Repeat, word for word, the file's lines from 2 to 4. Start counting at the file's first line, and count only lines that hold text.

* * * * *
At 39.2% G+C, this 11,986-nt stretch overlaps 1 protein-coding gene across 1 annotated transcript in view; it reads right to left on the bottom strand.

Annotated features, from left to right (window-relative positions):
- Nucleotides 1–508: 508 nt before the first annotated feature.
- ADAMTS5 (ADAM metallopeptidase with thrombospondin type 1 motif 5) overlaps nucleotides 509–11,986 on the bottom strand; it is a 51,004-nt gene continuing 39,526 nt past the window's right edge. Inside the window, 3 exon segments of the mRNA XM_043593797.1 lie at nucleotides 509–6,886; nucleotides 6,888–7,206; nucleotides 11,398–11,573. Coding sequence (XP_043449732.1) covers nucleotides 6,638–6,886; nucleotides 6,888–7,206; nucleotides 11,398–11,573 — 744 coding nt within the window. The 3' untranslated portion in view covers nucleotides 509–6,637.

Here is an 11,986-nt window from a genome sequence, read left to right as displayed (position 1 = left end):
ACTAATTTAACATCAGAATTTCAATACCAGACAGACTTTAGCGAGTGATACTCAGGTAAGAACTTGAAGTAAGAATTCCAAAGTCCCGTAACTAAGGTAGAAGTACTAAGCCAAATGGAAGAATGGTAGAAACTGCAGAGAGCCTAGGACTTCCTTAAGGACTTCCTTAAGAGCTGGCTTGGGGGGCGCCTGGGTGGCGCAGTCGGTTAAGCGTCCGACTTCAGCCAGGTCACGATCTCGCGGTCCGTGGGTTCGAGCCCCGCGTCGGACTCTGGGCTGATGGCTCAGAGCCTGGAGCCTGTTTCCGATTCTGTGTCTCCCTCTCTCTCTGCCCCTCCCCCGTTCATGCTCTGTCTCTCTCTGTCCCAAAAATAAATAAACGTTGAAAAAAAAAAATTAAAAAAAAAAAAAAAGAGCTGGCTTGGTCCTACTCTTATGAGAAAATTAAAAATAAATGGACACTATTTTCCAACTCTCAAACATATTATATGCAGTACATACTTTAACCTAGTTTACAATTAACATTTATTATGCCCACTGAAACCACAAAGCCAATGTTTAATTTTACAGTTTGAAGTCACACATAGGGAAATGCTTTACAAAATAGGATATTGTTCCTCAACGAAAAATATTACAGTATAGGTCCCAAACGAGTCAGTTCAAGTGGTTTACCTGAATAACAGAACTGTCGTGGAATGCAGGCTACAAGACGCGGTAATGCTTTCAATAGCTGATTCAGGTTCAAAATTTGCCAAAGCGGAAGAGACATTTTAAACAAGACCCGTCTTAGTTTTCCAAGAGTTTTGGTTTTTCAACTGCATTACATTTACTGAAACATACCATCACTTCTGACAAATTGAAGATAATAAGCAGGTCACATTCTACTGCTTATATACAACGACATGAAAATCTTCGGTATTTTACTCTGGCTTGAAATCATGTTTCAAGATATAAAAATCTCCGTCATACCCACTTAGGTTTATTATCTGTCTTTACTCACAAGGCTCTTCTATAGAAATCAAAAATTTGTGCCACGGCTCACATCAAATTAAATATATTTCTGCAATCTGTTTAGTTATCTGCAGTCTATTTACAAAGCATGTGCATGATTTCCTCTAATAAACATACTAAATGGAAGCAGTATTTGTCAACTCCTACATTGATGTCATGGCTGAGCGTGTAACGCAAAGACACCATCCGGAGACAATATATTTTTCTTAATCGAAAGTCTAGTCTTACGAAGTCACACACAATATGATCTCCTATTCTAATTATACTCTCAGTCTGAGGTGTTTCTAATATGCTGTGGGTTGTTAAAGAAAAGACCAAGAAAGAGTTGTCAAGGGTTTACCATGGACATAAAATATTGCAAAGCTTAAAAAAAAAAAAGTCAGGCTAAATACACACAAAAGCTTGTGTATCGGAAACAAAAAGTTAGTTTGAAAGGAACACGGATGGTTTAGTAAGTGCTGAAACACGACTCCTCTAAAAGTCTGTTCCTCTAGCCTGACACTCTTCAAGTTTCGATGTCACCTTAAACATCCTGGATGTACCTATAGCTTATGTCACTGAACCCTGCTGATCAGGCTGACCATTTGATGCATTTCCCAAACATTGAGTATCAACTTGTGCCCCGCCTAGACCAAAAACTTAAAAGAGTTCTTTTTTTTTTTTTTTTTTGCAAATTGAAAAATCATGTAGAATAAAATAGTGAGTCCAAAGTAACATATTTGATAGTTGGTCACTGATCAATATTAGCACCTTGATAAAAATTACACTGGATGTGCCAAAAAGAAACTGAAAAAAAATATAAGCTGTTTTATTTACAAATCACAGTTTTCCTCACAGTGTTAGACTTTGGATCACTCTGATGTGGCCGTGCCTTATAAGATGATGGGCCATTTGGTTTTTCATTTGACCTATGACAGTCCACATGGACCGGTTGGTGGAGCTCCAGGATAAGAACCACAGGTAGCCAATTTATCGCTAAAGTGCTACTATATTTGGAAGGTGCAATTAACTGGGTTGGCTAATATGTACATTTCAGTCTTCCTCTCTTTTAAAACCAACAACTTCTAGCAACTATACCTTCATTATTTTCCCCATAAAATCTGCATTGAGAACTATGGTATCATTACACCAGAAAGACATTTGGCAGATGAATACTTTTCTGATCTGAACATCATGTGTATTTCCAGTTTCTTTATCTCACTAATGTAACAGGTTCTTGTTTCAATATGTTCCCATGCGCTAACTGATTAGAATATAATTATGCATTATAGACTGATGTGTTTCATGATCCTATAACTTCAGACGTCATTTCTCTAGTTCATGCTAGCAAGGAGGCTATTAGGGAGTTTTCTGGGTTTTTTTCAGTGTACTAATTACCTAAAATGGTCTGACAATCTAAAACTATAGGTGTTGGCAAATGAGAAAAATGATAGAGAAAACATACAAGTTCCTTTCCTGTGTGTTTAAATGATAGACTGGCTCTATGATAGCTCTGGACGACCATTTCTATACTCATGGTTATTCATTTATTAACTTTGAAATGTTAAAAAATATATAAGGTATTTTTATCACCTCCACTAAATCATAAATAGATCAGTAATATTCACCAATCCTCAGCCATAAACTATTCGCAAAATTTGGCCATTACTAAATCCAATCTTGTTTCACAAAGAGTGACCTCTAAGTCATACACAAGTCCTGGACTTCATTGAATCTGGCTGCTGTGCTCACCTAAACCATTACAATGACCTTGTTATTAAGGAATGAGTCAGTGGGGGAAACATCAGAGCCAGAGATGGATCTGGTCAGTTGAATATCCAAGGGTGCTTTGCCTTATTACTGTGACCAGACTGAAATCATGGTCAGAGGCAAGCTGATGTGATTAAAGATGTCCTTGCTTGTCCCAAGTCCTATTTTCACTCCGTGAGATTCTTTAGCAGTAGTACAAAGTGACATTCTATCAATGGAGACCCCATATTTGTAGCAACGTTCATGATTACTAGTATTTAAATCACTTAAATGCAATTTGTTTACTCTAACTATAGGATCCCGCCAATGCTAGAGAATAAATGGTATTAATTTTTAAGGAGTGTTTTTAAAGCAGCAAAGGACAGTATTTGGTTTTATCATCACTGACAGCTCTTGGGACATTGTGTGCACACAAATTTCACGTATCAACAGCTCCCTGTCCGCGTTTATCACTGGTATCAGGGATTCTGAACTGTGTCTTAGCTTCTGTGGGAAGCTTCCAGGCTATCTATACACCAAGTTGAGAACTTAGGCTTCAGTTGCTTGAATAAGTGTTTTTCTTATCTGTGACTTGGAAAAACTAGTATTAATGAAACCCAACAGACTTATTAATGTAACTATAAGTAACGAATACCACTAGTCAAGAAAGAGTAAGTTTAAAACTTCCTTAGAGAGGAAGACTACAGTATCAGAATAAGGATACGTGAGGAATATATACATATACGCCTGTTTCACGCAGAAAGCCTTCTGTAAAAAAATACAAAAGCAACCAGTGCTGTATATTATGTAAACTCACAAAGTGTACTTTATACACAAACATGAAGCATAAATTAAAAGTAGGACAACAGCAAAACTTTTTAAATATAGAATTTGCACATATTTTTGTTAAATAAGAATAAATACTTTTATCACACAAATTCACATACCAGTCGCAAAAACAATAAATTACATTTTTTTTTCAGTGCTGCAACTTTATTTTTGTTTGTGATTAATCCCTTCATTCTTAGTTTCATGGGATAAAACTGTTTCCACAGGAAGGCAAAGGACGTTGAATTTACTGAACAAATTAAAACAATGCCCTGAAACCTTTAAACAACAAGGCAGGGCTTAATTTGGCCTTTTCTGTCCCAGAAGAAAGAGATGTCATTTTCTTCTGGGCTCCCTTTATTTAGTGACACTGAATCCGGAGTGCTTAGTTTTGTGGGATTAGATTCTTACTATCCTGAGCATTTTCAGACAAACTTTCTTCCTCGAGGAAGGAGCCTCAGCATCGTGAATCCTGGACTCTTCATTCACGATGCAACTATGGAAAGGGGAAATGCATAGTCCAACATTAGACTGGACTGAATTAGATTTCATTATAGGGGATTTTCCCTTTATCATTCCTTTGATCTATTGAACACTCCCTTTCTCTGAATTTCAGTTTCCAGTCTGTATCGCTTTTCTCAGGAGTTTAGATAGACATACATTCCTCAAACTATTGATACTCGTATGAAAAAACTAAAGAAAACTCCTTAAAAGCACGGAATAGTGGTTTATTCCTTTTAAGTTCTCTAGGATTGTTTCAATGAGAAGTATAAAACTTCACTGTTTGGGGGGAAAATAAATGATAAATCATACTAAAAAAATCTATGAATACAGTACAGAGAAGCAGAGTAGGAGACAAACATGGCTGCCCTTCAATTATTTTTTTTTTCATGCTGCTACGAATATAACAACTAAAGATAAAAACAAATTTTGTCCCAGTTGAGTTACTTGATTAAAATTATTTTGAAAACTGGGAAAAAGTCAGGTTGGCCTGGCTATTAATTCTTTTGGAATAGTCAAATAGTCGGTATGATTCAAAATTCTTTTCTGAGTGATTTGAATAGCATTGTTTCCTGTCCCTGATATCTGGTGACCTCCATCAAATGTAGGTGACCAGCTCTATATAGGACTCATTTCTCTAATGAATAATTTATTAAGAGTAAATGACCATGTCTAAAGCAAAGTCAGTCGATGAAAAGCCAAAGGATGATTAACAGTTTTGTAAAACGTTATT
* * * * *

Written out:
Annotated features, from left to right (window-relative positions):
- Nucleotides 1–508: 508 nt before the first annotated feature.
- ADAMTS5 (ADAM metallopeptidase with thrombospondin type 1 motif 5) overlaps nucleotides 509–11,986 on the bottom strand; it is a 51,004-nt gene continuing 39,526 nt past the window's right edge. Inside the window, 3 exon segments of the mRNA XM_043593797.1 lie at nucleotides 509–6,886; nucleotides 6,888–7,206; nucleotides 11,398–11,573. Coding sequence (XP_043449732.1) covers nucleotides 6,638–6,886; nucleotides 6,888–7,206; nucleotides 11,398–11,573 — 744 coding nt within the window. The 3' untranslated portion in view covers nucleotides 509–6,637.